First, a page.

It is completely understandable that artists resent their intellectual property being pirated. As it is, the majority of the money made from their music goes to publishers, record labels, agents and/or managers, leaving the performers with a small piece of the pie. So when pirates chip away at their earnings even more, frustration can boil over to anger.
But artists need to take a strong lesson from Carol Kaye: know your rights before you throw your legal weight around Zoogle. Kaye, who turns 75 on March 24, is a legendary studio musician and was one of the few professional female bass guitar players of her generation. She has taught guitar for fifty years and has written several books on how to play the guitar.
When Kaye discovered that some of her sheet music and courses are available on various torrent sites. There is no shame in not knowing the infrastructure hierarchy of the Internet or understanding how copyright applies to this new medium. What’s not excusable is remaining ignorant and waging a misguided fight against digital piracy. While there can be little argument that piracy of copyrighted material is both illegal and immoral, you cannot blame technology.
At one point, Kaye announced that she had filed a complaint against Google with the Federal Trade Commission for allowing illegal downloads thehiltonian. That would be like trying to blame Ford for making the getaway car used in a bank robbery. Technology is agnostic; how individuals use that technology is not the responsibility of Google or any other search engine. That is true of any technology that has other valid uses.
This was the heart of the issue when Sony sued Betamax, claiming video tape machines were being used to illegally copy shows and movies that were broadcast on television. The Supreme Court rules in favor of Betamax and part of the ruling centered on the fact the VCR’s had legitimate uses that superseded any illegal activities engaged by individuals. The same logic applies to copier machines.
But Kaye didn’t stop there. She went after a blog site that covers torrent news and accused it of infringement, apparently believing that writing about torrent sites was equivalent to offering illegal files for download. And she followed up that belief with a torrent of her own – a diatribe against the blog site.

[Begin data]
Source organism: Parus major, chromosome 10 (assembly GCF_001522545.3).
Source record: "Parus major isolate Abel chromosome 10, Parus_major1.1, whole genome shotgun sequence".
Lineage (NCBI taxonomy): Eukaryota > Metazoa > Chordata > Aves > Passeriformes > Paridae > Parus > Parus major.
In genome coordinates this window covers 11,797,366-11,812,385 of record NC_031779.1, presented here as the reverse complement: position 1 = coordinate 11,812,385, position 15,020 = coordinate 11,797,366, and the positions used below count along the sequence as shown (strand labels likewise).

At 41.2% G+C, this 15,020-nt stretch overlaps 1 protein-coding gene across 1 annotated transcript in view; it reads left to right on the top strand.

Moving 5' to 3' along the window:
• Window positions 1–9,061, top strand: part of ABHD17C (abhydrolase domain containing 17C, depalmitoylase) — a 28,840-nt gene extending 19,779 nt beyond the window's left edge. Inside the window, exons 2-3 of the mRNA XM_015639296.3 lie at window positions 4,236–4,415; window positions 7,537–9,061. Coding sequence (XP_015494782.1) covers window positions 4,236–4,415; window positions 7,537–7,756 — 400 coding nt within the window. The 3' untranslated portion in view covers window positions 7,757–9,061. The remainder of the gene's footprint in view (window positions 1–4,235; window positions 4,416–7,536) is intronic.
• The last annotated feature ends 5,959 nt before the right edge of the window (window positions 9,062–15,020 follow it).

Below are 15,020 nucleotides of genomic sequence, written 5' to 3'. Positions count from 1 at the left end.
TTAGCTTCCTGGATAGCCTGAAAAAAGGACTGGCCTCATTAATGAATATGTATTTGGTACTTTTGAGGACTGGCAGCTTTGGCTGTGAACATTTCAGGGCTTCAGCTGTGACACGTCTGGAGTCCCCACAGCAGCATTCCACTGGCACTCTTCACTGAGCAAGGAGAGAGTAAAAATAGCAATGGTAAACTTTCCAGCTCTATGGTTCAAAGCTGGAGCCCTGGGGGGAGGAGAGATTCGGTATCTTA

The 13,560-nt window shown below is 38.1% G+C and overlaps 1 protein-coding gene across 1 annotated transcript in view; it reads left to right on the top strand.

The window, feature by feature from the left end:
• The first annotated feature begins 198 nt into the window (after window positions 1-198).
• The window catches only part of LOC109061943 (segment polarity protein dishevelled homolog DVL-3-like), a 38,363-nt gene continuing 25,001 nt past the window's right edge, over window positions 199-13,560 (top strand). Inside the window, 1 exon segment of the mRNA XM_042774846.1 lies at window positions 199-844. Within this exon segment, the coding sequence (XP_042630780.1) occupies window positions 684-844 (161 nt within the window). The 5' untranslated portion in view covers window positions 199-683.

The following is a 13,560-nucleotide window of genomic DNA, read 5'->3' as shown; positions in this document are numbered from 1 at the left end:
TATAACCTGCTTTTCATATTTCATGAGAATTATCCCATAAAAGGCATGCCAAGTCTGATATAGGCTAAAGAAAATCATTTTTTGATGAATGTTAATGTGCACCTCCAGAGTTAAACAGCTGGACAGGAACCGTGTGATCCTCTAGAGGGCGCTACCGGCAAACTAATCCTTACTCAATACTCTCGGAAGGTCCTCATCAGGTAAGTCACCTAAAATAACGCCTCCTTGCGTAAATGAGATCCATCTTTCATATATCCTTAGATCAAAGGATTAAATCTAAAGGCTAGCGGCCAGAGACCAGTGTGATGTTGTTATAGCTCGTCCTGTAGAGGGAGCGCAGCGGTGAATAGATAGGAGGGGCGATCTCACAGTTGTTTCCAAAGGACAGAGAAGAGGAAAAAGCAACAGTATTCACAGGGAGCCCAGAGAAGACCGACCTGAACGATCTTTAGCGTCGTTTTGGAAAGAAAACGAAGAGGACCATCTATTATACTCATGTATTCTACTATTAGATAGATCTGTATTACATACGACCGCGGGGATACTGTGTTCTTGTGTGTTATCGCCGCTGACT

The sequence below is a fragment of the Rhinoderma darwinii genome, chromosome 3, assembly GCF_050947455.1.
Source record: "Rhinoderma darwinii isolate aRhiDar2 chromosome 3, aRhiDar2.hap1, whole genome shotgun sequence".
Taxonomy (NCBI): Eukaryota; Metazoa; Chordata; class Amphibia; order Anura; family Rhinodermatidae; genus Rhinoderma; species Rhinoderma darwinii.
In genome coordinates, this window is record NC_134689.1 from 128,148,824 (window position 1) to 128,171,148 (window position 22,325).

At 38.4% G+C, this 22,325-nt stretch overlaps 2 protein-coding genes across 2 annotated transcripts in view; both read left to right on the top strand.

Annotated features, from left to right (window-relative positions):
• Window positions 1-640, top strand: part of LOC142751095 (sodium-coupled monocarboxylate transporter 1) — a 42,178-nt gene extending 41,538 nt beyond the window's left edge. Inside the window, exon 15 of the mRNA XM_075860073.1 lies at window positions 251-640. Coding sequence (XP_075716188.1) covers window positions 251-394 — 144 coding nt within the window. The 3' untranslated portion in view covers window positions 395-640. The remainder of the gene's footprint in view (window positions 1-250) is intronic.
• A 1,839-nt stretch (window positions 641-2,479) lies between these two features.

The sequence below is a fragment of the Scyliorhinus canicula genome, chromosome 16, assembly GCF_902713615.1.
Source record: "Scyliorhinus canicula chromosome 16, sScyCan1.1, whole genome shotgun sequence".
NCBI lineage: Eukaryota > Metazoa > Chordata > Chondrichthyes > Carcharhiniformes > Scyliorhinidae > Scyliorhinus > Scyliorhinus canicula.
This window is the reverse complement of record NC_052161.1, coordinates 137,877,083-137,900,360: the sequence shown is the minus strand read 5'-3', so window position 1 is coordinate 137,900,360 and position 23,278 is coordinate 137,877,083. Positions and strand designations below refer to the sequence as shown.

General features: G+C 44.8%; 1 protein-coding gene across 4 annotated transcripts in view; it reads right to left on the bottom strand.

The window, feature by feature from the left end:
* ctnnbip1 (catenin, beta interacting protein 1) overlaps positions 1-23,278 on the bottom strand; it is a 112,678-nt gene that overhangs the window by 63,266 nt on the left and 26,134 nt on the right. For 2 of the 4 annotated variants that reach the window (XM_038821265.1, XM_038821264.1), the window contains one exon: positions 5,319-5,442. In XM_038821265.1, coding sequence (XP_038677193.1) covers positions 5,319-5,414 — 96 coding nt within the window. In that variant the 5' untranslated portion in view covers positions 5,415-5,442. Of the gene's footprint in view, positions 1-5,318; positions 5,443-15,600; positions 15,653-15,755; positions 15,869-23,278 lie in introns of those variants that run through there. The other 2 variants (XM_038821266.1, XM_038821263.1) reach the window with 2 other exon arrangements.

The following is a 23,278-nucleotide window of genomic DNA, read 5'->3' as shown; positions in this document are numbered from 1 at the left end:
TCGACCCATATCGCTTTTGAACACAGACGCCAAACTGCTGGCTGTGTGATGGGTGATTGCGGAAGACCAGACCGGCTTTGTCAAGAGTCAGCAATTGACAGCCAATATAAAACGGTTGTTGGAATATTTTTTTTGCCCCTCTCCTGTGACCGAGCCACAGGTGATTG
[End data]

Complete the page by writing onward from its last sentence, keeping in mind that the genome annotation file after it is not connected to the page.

The unfortunate aspect is, instead of drawing attention to the real problem of piracy, Ms. Kaye has herself become the focus, and not in a good way. So before any artist starts tossing legal threats, they need to make sure the go after the actual infringers and refrain from shooting the messengers or innocent bystanders.
For most of the recording artists and bedroom producers, ultimate goal is to make their music famous. Successful online music promotion campaign is a required. Music needs to reach people online all over the world. Nonetheless, it is not an easy task to acquire because the usual places like YouTube, Facebook, Twitter and other social networks are crowded for artists and producers trying to promote their music even though they ARE indeed effective channels for music promotion.
However, there are other channels for online music promotion as well. I’m talking about the P2P networks. Yes, these channels have unfortunately increased the music piracy via illegal downloads which has almost brought the record industry to it’s knees. Despite the popularity of iTunes and other legal music downloading services alike, masses of people do download their music from P2P file sharing sites.
So, with that being said, why not try to leverage the power of P2P networks to your advantage and promote your music using these file sharing networks? In other words, upload a short preview or a whole song to a torrent site or other file sharing site. Of course, before doing that, you must make sure you hold all the rights to your track and are allowed to upload it. Also, you must prepare your song first.
- Attach a.txt file in addition to your song itself where you tell people to visit your website for more info about you or your music and pack it with Winrar. Or add your website or YouTube URL to your song MP3 file info.